First, you bring the perps into the… wait. No.  Baseball lineups.  Ok.

As has been discussed on numerous game previews and game threads on this very site, we all know that lineup construction doesn’t matter that much.  Depending on the person giving the estimate, the difference between the optimal lineup and the worst possible lineup is probably on the magnitude of 2.5 wins per season.  Given that even the most clueless of managers won’t bat Joey Votto in the 9-hole, a theoretical “worst possible lineup” is never created. The true effect of lineup optimization over an average “old-school” type lineup is on the magnitude of 1 win per season.  Certainly not a huge deal, but why leave a win on the table?  Lineup construction is low-hanging fruit.  Pick it!

The guts of what I’ll present were discussed in great detail in The Book: Playing the Percentages in Baseball, the seminal sabermetrics tome from Tango, Lichtman, and Dolphin.   They use the idea of “RE24” for optimal lineup construction.  RE24 stands for “Run Expectancy for the 24 base-out States.”  For example, “bases empty, 1 out” is one of the 24 base-out states; “bases loaded, 2 outs” is one of the 24 base-out states.   When transitioning from one base-out state to another base-out state via a trigger (a walk, perhaps), the run expectancy of the remainder of the inning is either increased or decreased. Good events increase run expectancy and bad events (outs) decrease run expectancy.  Given that certain spots in the lineup tend to come up in different situations more often, using the run expectancy changes of RE24 and the expected plate appearances of each slot, you can profile the types of guys that should bat in each slot.

From The Book;

“Your three best hitters should bat somewhere in the #1, #2, and #4 slots. Your fourth- and fifth-best hitters should occupy the #3 and #5 slots.  The #1 and #2 slots will have players with more walks than those in the #4 and #5 slots.  From slot #6 through #9, put the players in descending order of quality.”

So, there we have it.  Seems simple, right? The main departure from the RE24 method and traditional lineup construction is the role of the #3 hitter.  Old-school types will say the #3 hitter should be the best hitter in the lineup.  Makes some sense, given the idea that in the 1st inning, the #3 hitter has the role of last-resort; getting on base to extend the inning for the cleanup hitter.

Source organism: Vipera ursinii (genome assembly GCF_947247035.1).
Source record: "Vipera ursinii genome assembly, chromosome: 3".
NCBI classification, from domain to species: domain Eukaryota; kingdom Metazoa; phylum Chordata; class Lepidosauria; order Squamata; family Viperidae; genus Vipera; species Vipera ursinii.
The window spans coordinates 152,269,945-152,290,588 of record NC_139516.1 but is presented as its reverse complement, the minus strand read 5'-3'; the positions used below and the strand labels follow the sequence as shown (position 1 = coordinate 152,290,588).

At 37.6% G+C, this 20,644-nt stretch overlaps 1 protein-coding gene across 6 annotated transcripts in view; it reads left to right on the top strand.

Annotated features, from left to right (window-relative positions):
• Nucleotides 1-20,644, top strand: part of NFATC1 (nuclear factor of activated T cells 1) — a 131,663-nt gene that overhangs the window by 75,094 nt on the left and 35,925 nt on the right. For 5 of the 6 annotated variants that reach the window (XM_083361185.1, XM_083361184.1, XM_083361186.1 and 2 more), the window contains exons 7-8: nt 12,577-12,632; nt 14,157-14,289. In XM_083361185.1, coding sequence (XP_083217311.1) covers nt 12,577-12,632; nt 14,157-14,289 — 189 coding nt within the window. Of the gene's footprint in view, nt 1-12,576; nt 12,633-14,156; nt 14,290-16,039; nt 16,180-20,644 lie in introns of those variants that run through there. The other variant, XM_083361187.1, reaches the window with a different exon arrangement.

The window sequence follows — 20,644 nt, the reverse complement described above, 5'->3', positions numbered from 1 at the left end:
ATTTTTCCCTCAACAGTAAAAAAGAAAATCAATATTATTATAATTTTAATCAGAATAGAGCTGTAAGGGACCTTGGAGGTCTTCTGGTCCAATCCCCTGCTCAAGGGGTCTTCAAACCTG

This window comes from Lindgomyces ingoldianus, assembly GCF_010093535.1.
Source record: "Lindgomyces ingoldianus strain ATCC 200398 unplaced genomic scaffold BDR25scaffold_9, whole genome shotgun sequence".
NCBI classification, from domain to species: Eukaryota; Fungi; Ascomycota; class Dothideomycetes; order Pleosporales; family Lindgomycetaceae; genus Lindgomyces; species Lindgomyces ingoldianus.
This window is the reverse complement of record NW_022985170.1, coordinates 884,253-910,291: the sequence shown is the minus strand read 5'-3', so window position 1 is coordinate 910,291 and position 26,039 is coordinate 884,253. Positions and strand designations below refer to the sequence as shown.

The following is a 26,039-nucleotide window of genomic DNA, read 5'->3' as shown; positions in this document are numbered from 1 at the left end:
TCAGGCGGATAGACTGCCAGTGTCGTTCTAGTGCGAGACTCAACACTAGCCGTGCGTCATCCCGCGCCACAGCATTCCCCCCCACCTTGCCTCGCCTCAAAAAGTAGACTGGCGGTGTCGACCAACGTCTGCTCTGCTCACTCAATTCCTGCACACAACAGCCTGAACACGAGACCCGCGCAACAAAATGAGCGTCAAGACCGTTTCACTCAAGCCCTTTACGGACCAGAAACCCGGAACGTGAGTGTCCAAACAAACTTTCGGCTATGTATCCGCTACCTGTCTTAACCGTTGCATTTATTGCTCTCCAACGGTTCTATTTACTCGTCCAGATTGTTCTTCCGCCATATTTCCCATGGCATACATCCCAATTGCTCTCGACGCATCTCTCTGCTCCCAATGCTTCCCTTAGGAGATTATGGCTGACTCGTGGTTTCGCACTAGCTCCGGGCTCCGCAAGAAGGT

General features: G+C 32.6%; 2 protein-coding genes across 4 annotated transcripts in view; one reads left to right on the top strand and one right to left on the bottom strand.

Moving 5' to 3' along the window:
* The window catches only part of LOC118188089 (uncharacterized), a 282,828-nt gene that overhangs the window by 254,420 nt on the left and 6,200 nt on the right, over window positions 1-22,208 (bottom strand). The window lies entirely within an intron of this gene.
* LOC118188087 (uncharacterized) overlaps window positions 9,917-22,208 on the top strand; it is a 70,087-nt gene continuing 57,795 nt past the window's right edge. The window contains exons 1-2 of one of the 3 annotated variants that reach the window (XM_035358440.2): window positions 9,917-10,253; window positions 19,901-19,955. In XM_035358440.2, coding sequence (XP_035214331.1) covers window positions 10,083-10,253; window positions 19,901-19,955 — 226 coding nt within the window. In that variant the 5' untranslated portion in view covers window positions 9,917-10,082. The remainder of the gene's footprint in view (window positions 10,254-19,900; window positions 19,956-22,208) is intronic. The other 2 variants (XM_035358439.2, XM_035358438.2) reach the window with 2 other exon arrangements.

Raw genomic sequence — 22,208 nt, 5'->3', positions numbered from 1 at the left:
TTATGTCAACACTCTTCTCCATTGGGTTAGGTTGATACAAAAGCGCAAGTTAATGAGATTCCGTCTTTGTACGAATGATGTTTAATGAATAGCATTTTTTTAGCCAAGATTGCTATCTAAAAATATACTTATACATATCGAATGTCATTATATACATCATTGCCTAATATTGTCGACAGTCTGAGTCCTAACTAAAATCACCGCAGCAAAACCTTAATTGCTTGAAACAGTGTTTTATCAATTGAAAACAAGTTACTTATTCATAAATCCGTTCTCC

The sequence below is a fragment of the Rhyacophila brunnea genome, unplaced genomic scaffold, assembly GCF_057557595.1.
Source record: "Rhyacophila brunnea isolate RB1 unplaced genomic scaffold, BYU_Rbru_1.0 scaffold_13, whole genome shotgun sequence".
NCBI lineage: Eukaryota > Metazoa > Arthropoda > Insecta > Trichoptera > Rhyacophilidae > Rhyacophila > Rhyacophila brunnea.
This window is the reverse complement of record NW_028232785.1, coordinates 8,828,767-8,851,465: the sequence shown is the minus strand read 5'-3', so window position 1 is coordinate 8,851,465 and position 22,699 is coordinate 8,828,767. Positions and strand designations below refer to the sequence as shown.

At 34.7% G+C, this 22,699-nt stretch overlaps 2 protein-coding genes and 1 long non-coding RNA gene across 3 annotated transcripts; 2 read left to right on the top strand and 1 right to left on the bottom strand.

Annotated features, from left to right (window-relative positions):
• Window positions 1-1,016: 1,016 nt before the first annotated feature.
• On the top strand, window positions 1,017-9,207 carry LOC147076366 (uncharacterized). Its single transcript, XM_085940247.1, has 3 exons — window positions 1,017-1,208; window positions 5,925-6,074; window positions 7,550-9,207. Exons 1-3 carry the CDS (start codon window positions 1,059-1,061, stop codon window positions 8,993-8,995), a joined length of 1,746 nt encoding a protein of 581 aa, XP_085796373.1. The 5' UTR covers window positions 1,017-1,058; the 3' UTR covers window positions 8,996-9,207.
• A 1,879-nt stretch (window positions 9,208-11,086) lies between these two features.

However, under the guise of RE24, the #3 hitter has the highest percentage of plate appearances in the “bases empty, two outs” base-out state.  This is the state where positive actions, like a walk or a hit, have the least relative positive effect.  So, batting your best hitter 3rd actually lessens his overall effectiveness.

With that in mind, who are the Reds three best hitters likely to break camp with the team?  That’s a tough question past the best hitter.  Any of Devin Mesoraco, Eugenio Suarez, Brandon Phillips, or Jay Bruce could be considered for 2nd and 3rd best hitters. Perhaps even Adam Duvall or Scott Schebler creeps into the discussion if we’re talking and LHP/RHP platoon splits. Because of this reality, it’s pretty hard to make a totally bad lineup.  That is, unless you bat one of the worst Reds hitters in the #1 slot…

“[Billy Hamilton] is going to get every shot to be the leadoff guy.” – Bryan Price

Hmm.  Well, given the reality of the Reds situation, let’s construct a few lineups, keeping in mind that they SHOULD change based on the handedness of the opposing starting pitcher:

Jeter’s View of Optimal Lineup against Righties
1-Votto
2-Suarez
3-Bruce
4-Mesoraco
5-Schebler/LF Platoon
6-Phillips
7-Cozart
8-P
9-Hamilton

Jeter’s View of Optimal Lineup against Lefties
1-Votto
2-Mesoraco
3-Suarez
4-Duvall/LF Platoon
5-Phillips
6-Bruce
7-Cozart
8-P
9-Hamilton

Votto is so much better than every other hitter, the only real answer is to give him the most possible plate appearances in the season.  Also, according to RE24, the time that a  walk is at its highest relative value is when the bases are empty and there are no outs.  Like in the 1st inning.  In that situation, a walk is literally as good as a base hit.  In that situation, Votto is essentially a .400 hitter.

Hamilton 9th makes sense for a few reasons.  First, from things I’ve read over the years, the benefit of having a real hitter batting 9th in front of your best hitters at the top of the lineup outweighs giving more PAs to the pitcher in the 8th slot, or being forced to go to a pinch hitter earlier.  Second, Hamilton’s skills are vastly diminished batting in front of a pitcher.  If Hamilton ever reaches with 2 outs, he’s very unlikely to be driven in, even if he steals 2nd and 3rd base. Having Billy on base with a real hitter at the dish needs to be the Reds new “market inefficiency.”

Since we all know Votto will never leadoff, here’s where we are with Hamilton leading off:

1-Hamilton
2-Votto
3-Suarez
4-Mesoraco
5-Bruce
6-Duvall/Schebler/LF Platoon
7-Phillips
8-Cozart
9-P

Without Hamilton at the bottom, having the pitcher hit 9th is likely better, since Cozart has a little pop.

Tuesday’s spring training game (!) featured Votto batting 3rd and BP batting 4th.  As we discussed at the onset, this isn’t a huge deal.  However, doing something like that might turn the Reds into a 64-win team instead of a 65-win team.  Don’t give up that win, Bryan!

Discuss!